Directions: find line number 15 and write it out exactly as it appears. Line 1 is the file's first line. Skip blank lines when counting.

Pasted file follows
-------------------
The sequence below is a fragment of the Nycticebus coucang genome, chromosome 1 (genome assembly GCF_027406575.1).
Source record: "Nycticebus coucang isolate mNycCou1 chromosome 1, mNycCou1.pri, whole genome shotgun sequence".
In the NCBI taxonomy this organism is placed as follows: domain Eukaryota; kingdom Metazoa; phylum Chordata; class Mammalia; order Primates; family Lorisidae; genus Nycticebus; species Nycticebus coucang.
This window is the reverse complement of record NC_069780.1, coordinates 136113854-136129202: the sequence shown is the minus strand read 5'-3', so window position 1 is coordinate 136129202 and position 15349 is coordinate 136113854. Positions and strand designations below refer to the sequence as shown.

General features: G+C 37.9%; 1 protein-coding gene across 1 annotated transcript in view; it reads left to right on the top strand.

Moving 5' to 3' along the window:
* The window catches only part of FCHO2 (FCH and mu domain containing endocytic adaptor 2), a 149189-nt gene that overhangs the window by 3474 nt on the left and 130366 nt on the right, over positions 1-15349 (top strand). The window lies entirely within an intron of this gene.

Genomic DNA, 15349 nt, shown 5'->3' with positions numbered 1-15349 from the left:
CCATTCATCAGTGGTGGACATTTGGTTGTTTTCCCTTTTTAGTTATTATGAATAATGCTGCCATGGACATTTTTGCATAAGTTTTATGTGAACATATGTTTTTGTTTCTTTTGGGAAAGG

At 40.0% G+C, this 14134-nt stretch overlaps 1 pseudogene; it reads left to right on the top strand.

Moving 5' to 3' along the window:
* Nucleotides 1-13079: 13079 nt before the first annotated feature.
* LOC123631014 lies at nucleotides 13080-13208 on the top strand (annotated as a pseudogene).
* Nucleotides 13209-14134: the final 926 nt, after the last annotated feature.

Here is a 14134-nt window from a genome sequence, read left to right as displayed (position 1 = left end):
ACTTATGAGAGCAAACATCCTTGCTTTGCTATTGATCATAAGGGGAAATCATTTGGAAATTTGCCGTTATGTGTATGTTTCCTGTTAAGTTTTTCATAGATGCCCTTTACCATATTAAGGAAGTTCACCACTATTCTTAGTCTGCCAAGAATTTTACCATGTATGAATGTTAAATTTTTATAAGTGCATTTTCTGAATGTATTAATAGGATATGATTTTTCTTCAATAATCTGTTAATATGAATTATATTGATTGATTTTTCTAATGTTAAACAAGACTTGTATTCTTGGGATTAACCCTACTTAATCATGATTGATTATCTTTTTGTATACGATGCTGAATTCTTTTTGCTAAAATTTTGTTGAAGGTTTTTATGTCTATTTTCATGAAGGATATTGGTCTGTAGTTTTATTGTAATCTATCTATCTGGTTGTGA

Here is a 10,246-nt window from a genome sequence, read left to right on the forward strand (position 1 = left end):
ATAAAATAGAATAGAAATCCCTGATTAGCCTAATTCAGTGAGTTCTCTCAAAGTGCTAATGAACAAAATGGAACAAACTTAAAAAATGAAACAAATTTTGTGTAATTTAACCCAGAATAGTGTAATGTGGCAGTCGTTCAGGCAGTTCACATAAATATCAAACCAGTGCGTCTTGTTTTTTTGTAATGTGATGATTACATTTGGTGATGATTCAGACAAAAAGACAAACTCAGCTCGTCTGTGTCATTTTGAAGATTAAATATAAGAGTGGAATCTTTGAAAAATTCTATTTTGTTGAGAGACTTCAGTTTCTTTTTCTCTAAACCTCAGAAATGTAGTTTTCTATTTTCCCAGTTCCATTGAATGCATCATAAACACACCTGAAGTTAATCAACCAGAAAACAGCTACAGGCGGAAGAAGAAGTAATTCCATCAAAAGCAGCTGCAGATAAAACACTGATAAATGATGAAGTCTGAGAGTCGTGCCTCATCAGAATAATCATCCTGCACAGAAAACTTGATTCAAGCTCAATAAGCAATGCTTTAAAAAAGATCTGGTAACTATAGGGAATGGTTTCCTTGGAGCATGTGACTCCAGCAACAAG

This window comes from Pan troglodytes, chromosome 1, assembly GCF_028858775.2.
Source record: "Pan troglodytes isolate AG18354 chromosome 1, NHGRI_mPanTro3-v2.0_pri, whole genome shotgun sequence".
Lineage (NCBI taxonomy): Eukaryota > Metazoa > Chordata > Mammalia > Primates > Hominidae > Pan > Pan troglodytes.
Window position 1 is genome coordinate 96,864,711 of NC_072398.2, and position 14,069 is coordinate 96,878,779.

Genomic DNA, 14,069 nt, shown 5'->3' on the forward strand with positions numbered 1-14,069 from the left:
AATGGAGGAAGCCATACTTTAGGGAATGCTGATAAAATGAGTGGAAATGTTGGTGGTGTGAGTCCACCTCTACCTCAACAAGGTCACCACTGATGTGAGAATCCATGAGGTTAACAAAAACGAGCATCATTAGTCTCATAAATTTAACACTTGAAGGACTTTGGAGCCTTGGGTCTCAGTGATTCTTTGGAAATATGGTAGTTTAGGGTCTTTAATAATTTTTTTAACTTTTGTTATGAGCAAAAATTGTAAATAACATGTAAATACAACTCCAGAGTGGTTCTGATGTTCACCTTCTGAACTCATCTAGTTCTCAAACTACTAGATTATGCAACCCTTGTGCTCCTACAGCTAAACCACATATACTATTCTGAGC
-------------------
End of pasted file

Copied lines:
Here is a 14134-nt window from a genome sequence, read left to right as displayed (position 1 = left end):